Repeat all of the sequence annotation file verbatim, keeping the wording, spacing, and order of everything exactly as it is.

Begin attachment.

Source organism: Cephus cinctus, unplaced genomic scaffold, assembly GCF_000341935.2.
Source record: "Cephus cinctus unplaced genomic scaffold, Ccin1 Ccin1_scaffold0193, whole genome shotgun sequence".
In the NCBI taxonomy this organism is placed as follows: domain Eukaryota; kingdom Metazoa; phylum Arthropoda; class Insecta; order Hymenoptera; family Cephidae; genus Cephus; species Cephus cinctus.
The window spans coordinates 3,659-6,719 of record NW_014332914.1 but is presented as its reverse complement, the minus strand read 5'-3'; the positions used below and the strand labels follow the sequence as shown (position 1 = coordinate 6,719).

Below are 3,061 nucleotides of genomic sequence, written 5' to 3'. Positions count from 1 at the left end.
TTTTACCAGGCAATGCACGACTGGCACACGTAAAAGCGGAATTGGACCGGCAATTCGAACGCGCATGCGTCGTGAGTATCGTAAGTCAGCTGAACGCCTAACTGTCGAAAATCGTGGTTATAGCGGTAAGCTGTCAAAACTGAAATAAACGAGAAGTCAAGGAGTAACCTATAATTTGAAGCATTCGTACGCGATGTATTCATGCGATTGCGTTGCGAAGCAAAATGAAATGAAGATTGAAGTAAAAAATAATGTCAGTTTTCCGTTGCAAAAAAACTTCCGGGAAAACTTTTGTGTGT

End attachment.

Source organism: Cephus cinctus, unplaced genomic scaffold, assembly GCF_000341935.2.
Source record: "Cephus cinctus unplaced genomic scaffold, Ccin1 Ccin1_scaffold0193, whole genome shotgun sequence".
In the NCBI taxonomy this organism is placed as follows: domain Eukaryota; kingdom Metazoa; phylum Arthropoda; class Insecta; order Hymenoptera; family Cephidae; genus Cephus; species Cephus cinctus.
The window spans coordinates 3,659-6,719 of record NW_014332914.1 but is presented as its reverse complement, the minus strand read 5'-3'; the positions used below and the strand labels follow the sequence as shown (position 1 = coordinate 6,719).

Below are 3,061 nucleotides of genomic sequence, written 5' to 3'. Positions count from 1 at the left end.
TTTTACCAGGCAATGCACGACTGGCACACGTAAAAGCGGAATTGGACCGGCAATTCGAACGCGCATGCGTCGTGAGTATCGTAAGTCAGCTGAACGCCTAACTGTCGAAAATCGTGGTTATAGCGGTAAGCTGTCAAAACTGAAATAAACGAGAAGTCAAGGAGTAACCTATAATTTGAAGCATTCGTACGCGATGTATTCATGCGATTGCGTTGCGAAGCAAAATGAAATGAAGATTGAAGTAAAAAATAATGTCAGTTTTCCGTTGCAAAAAAACTTCCGGGAAAACTTTTGTGTGT